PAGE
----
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It’s clear as day that good leadership in the workplace is an integral part of its success. Not only does it drive the business objectives forward, but it also nurtures good relationships with those who both work for them and with them. Good leadership is a combination of skills and qualities, that most of those who are new to the discipline lack.


In most cases, the skills that landed them the managerial position are not the same skills that are needed for a successful execution thereof. For a better definition of what skills and qualities an innovative digital workplace leader needs to poses, read on.

Strength in delegation

Most new leaders today fall into a mindset of a “loner cowboy”. They are aggressive, try to do everything themselves or micromanage everything possible. A true leader, however, is one who possesses the ability to recognize strengths and flaws in themselves, and in others. Ultimately, they use this knowledge not to transform their own weaknesses, but to form a team where members compensate for each other's flaws.
It’s all about knowing how to delegate when things aren’t going so well. This enables leaders to concentrate their energy on the aspects of the job that are imperative to the company’s expansion. Although a profound knowledge of digital techs is required for certain leaders, for most, it should be garnered and maintained by trusted managers.

Mobility skills

Being mobile is a key quality for any modern professional. The same applies to both leaders and workplaces. This world is changing rapidly, and today's leader and their workforce need to be unchained from the traditional desk and cubicle setups to keep up.
A successful modern leader is able to adapt to any kind of working space, whether it is a coworking space, traditional office space or a home office setup. This boils down to jumping smoothly from a “cubicle mine” to an urban coworking space while still being able to operate efficiently in both environments. A true digital working space enables work to take place regardless of device and location.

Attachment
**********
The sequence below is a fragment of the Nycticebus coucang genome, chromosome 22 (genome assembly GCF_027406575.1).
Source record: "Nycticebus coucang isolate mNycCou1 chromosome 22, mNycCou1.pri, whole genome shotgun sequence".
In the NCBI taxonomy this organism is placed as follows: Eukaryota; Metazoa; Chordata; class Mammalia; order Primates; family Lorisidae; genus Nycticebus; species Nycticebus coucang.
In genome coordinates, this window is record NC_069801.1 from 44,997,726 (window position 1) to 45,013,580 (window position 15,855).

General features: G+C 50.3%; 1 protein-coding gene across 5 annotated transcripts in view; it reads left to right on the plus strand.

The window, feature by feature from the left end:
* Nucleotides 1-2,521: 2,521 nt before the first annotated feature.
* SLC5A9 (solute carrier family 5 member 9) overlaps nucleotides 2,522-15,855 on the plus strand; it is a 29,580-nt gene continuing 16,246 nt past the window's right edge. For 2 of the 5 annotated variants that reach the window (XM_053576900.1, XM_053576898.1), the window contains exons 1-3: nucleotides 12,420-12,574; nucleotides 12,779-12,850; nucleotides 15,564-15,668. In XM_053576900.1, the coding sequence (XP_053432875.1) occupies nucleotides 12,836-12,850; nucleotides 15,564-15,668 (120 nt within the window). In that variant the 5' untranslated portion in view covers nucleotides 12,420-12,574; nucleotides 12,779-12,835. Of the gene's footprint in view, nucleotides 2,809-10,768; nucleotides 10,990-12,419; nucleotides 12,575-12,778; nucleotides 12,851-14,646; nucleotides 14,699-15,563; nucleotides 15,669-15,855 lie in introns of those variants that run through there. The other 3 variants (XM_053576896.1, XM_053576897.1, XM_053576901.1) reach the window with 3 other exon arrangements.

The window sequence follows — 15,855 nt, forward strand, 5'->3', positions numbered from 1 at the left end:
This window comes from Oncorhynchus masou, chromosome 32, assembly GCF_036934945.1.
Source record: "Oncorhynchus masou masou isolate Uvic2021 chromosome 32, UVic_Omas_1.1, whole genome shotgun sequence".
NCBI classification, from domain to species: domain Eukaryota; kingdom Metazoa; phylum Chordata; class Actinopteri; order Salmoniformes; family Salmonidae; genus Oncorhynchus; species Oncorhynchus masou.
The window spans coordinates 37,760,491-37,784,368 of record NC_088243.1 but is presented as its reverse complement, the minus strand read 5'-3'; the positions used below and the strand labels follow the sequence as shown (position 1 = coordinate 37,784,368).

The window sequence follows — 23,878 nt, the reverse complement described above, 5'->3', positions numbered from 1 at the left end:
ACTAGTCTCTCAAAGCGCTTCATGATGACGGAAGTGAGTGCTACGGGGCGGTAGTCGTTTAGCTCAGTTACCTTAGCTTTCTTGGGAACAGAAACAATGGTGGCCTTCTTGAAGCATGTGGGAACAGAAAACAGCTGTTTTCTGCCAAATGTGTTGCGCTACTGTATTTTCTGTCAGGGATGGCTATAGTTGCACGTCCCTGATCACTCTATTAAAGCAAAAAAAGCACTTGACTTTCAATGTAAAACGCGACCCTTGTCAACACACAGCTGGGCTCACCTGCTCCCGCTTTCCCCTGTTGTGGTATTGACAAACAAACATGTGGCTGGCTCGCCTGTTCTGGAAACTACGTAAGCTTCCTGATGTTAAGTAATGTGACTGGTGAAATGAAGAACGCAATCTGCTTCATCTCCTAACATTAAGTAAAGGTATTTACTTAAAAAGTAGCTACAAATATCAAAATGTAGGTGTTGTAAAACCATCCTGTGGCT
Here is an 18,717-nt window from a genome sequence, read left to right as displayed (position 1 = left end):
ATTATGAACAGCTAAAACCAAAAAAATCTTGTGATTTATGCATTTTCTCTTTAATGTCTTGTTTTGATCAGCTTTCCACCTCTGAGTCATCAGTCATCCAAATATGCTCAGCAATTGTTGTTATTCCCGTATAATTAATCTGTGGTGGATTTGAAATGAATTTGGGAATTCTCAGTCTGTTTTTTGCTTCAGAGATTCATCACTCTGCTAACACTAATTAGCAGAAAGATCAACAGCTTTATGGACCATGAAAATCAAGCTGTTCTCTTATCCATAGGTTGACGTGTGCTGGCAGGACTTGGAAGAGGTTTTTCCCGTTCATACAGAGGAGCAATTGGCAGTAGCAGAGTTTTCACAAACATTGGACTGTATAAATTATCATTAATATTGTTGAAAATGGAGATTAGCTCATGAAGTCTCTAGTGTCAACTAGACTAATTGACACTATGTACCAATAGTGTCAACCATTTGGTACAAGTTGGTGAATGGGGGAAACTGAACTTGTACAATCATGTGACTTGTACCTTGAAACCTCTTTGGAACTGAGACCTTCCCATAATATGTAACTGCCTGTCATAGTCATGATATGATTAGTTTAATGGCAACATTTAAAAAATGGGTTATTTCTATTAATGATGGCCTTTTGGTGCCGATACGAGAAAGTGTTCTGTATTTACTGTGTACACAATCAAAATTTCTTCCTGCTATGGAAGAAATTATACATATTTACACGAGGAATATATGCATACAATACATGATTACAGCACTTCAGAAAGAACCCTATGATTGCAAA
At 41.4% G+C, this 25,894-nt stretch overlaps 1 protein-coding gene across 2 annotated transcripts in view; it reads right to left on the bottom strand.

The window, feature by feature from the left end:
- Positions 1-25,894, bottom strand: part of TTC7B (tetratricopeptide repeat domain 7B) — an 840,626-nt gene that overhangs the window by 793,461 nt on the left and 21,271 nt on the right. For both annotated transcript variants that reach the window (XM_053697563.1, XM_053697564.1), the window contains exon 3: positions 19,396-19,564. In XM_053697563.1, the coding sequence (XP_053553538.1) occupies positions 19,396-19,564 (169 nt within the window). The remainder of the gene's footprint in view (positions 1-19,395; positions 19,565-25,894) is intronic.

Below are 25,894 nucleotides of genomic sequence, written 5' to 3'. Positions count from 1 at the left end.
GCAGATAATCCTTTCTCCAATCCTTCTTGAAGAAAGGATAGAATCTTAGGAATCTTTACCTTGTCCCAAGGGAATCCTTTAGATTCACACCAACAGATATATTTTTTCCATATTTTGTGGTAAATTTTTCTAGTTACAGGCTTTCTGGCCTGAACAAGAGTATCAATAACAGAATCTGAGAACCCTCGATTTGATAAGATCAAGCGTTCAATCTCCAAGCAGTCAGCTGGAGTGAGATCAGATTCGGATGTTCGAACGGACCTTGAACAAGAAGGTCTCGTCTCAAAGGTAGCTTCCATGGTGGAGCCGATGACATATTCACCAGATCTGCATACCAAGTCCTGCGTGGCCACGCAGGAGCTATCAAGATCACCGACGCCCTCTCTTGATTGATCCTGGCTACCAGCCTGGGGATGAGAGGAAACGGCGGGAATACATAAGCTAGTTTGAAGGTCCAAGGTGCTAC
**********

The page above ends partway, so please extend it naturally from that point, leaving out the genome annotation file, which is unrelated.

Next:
Open leadership versus incomplete leadership

To lead in a digital culture requires a shift of the mindset. To move quicker, individuals in the organization need to be empowered in the decision-making process. In other words, they should be able to make decisions more autonomously.
An open leader has trust and flexibility. As such, to lead in the digital workplace is to have a strong guiding vision throughout all digital channels, to encourage ideas and insights at all levels, and to allow for a relatively safe culture of critique. Such a virtual leadership presence is required as employees are rapidly becoming a productive workforce when needed, while leaving behind a history of thoughts, work products, and collaboration efforts when not.

Purpose and passion

Is the organization excited about the digital? If not, then a leader isn't passionate about his work, and the same cannot be expected of the team members. Leadership is about becoming an agent of change when the business is going through a digital transformation. A leader must be able to drive their employees all the way to a radical change and engage their hearts and minds throughout the digital transformation process.
Basically, if a person is invested in such outcomes and has a clear plan to bring them to life, a digital transformation can be a permanent change in the organization, instead of just becoming a passing trend. The manager needs a focused purpose in order to embrace the digital, and not just follow something because everyone else is doing it.

The digital workplace isn’t just about new technology and offices, it’s about how we interact with one another and work together toward a certain goal. With that said, individuals who aren’t able to adapt to the changing environment are likely to fail as modern leaders, since technology has become a conduit which facilitates collaboration, findability, communication, and culture that make up the digital workplace.